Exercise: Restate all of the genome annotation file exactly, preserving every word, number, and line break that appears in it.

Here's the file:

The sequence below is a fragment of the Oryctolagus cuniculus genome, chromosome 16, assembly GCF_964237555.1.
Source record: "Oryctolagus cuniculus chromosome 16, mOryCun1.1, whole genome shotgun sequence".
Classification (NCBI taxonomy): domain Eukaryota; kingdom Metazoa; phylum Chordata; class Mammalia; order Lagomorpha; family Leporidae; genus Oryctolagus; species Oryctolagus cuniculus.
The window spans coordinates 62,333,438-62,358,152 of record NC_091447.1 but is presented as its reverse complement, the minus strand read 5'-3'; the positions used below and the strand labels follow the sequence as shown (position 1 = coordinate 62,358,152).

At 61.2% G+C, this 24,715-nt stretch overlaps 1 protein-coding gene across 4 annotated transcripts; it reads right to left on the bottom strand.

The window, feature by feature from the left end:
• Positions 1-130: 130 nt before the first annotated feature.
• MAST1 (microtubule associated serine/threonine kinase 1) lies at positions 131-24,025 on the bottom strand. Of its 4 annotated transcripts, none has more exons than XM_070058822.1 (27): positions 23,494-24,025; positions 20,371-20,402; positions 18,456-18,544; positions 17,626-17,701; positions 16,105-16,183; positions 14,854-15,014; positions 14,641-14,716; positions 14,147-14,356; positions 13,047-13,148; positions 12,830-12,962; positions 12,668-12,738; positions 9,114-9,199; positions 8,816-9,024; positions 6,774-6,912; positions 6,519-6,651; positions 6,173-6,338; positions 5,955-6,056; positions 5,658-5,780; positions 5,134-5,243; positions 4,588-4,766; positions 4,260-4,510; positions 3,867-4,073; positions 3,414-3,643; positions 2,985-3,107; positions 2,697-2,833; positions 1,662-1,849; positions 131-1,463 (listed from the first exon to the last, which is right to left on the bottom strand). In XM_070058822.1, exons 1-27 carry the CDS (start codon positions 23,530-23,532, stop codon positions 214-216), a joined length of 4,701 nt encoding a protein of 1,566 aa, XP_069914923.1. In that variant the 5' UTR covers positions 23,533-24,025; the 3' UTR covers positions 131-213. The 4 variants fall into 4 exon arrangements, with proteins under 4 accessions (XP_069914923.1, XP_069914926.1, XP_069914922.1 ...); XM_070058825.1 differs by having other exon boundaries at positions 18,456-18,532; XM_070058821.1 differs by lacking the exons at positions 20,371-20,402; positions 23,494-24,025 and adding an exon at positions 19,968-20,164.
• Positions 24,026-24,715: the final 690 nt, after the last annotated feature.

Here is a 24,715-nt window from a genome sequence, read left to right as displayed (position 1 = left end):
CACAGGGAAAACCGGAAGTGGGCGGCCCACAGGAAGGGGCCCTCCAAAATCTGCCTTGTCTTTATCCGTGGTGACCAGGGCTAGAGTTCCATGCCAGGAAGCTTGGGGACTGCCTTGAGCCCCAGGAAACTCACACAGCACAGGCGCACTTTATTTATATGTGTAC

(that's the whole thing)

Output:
The sequence below is a fragment of the Oryctolagus cuniculus genome, chromosome 16, assembly GCF_964237555.1.
Source record: "Oryctolagus cuniculus chromosome 16, mOryCun1.1, whole genome shotgun sequence".
Classification (NCBI taxonomy): domain Eukaryota; kingdom Metazoa; phylum Chordata; class Mammalia; order Lagomorpha; family Leporidae; genus Oryctolagus; species Oryctolagus cuniculus.
The window spans coordinates 62,333,438-62,358,152 of record NC_091447.1 but is presented as its reverse complement, the minus strand read 5'-3'; the positions used below and the strand labels follow the sequence as shown (position 1 = coordinate 62,358,152).

At 61.2% G+C, this 24,715-nt stretch overlaps 1 protein-coding gene across 4 annotated transcripts; it reads right to left on the bottom strand.

The window, feature by feature from the left end:
• Positions 1-130: 130 nt before the first annotated feature.
• MAST1 (microtubule associated serine/threonine kinase 1) lies at positions 131-24,025 on the bottom strand. Of its 4 annotated transcripts, none has more exons than XM_070058822.1 (27): positions 23,494-24,025; positions 20,371-20,402; positions 18,456-18,544; positions 17,626-17,701; positions 16,105-16,183; positions 14,854-15,014; positions 14,641-14,716; positions 14,147-14,356; positions 13,047-13,148; positions 12,830-12,962; positions 12,668-12,738; positions 9,114-9,199; positions 8,816-9,024; positions 6,774-6,912; positions 6,519-6,651; positions 6,173-6,338; positions 5,955-6,056; positions 5,658-5,780; positions 5,134-5,243; positions 4,588-4,766; positions 4,260-4,510; positions 3,867-4,073; positions 3,414-3,643; positions 2,985-3,107; positions 2,697-2,833; positions 1,662-1,849; positions 131-1,463 (listed from the first exon to the last, which is right to left on the bottom strand). In XM_070058822.1, exons 1-27 carry the CDS (start codon positions 23,530-23,532, stop codon positions 214-216), a joined length of 4,701 nt encoding a protein of 1,566 aa, XP_069914923.1. In that variant the 5' UTR covers positions 23,533-24,025; the 3' UTR covers positions 131-213. The 4 variants fall into 4 exon arrangements, with proteins under 4 accessions (XP_069914923.1, XP_069914926.1, XP_069914922.1 ...); XM_070058825.1 differs by having other exon boundaries at positions 18,456-18,532; XM_070058821.1 differs by lacking the exons at positions 20,371-20,402; positions 23,494-24,025 and adding an exon at positions 19,968-20,164.
• Positions 24,026-24,715: the final 690 nt, after the last annotated feature.

Here is a 24,715-nt window from a genome sequence, read left to right as displayed (position 1 = left end):
CACAGGGAAAACCGGAAGTGGGCGGCCCACAGGAAGGGGCCCTCCAAAATCTGCCTTGTCTTTATCCGTGGTGACCAGGGCTAGAGTTCCATGCCAGGAAGCTTGGGGACTGCCTTGAGCCCCAGGAAACTCACACAGCACAGGCGCACTTTATTTATATGTGTAC